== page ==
Accounting In Perfect And Complete Markets Essay — страница 2

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case, income in every period will be higher for firms with more valuable assets. Under the second case, the former may not be true, but total income over the life of the firm will be higher for firms with more valuable assets. Under the third case, book value plus discounted abnormal earnings are higher for firms with more valuable assets. Accounting, Income and Markets We will focus somewhat on the income number although, as mentioned, the accounting’s structure imposes relationships among income and other accounting data. And we should begin by pointing out that income is just a number. It is not something we eat or otherwise consume. Income is important because it measures our ability to acquire “things” which we like to consume directly. Our ability to engage in market

transactions to acquire things – and how we interpret income – depends on the arrangement of economic markets. In this note we will restrict our attention to an economic setting called perfect and complete markets. We begin with a brief description of these market assumptions. Exactly where these assumptions are important to the interpretation of accounting income will be made clear after we make some headway in the analysis. “Complete” is a description of what things can be bought and sold; markets are complete when everything anyone cares about can be exchanged in a market transaction. “Perfect” is a description of the structure of the market and is a little bit tricky. It has to do with costs that are incurred to organize and complete the transaction. These are

called transaction costs and include things like the cost of acquiring information about commodities or prices, or paying someone a fee to orchestrate the transaction. Perfect markets are markets without transaction costs. A market where different economic actors face different prices is not a perfect market. An individual who does not have access to the most favorable price incurs the transaction cost either by paying to acquire the wherewithal to obtain the favorable price or by simply transacting at the unfavorable price. In the latter case the transaction cost is included in the price of the commodity. One additional characteristic of the market structure which is important for our discussion of income is time. That is, it must be possible to buy or sell a commodity for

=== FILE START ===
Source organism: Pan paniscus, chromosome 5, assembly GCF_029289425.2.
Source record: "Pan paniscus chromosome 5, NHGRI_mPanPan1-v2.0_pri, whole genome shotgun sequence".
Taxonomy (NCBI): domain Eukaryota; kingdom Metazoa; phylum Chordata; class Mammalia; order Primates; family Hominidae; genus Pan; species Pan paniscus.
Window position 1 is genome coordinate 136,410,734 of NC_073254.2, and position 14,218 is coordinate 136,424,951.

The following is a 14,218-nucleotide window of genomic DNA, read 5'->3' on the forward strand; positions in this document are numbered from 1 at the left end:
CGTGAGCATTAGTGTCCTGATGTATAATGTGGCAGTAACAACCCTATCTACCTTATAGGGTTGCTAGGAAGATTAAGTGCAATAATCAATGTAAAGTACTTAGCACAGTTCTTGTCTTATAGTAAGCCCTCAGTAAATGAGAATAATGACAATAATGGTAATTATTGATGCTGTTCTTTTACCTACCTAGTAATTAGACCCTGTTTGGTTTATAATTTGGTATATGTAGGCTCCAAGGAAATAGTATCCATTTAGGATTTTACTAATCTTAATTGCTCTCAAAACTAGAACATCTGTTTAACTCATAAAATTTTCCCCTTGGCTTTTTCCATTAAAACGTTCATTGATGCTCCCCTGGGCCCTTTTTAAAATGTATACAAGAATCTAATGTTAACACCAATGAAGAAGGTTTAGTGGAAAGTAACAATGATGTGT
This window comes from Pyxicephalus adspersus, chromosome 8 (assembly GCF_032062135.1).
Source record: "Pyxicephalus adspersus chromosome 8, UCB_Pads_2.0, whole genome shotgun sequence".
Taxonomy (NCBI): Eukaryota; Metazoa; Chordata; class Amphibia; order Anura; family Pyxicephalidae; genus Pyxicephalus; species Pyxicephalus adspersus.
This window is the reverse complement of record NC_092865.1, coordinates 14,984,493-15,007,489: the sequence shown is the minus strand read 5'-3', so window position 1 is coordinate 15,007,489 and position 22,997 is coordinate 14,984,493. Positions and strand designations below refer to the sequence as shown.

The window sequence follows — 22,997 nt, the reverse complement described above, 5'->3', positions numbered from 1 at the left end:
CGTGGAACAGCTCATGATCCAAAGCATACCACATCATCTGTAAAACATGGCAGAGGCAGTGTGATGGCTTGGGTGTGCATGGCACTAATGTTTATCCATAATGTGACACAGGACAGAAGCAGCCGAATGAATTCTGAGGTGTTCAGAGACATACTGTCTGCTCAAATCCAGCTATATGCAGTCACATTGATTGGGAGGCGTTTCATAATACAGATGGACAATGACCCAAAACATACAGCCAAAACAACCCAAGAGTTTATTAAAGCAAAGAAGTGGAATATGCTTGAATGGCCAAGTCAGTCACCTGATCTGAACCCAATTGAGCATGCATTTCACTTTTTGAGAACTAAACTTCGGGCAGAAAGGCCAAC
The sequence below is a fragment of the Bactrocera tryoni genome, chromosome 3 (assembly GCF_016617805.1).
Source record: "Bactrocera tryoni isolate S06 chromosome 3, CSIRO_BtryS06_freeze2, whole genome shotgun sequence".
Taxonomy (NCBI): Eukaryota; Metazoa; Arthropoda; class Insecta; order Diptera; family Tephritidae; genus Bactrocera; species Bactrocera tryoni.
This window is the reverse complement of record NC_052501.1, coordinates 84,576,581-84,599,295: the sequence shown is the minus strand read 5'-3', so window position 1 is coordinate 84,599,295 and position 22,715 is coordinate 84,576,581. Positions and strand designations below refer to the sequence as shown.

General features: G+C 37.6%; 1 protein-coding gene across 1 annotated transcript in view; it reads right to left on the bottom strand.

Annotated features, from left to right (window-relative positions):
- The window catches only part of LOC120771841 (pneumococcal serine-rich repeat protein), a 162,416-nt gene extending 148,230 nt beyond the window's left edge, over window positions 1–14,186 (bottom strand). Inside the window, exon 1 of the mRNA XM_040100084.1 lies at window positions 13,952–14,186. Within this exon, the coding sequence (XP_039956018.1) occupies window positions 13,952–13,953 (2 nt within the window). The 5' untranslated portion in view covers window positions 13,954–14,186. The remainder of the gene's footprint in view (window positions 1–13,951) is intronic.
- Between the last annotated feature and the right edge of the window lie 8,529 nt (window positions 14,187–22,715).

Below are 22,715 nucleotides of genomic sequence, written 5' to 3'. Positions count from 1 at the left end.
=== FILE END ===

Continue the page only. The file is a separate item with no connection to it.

delivery later. The reason this is important is that income measurement is about the passage of time, and how the wealth position is different at the end of a time period than it was at the beginning. The way we capture temporal transactions in our market structure is with an interest rate – the price at which money now can be exchanged for money later. In this context, complete markets imply that everyone can trade across any time periods that they like – that is, everyone has an interest rate. Perfect markets imply that the interest rate is the same for everyone, and everyone knows its value. The curious reader may ask why study perfect and complete markets. After all, there are lots of things we care about that are not traded in markets (pollution?) or goods for which

different people pay different prices (insider trading?). Recall that the objective of this note is to provide some structure so we can address what we mean by income, as well as how it should be measured. It turns out that under perfect and complete markets this question is easy to address, and alas, under market incompleteness or imperfections it is extremely difficult to address. So let us start with the easy thing first — perfect and complete markets. Accounting Valuation and Income MeasurementNow that we have our market structure in place, let’s do some accounting. Assume our firm owns one asset which will produce a cash flow of $26, $24, and $22 at the end of the next three years. Everybody’s interest rate (discount rate) is 10%. A timeline appears below.

time0123|——————-|——————-|——————-|cash flows$26$24$22Timeline – Cash flowsTo prepare balance sheets (and income statements) we will use the following accounting valuation rule. Accounting valuation rule: At each point in time, assets are valued at the present value of future cash flows. Why will this valuation rule turn out to be a good one? Here perfect and complete markets enter. If markets are complete, every asset has a market value. If markets are perfect, everyone knows the cash flows that will result from holding a particular asset. And since everyone faces the same interest rate, everyone would come up with the same number for the value of the firm’s assets — in a competitive equilibrium it would be the present value of its future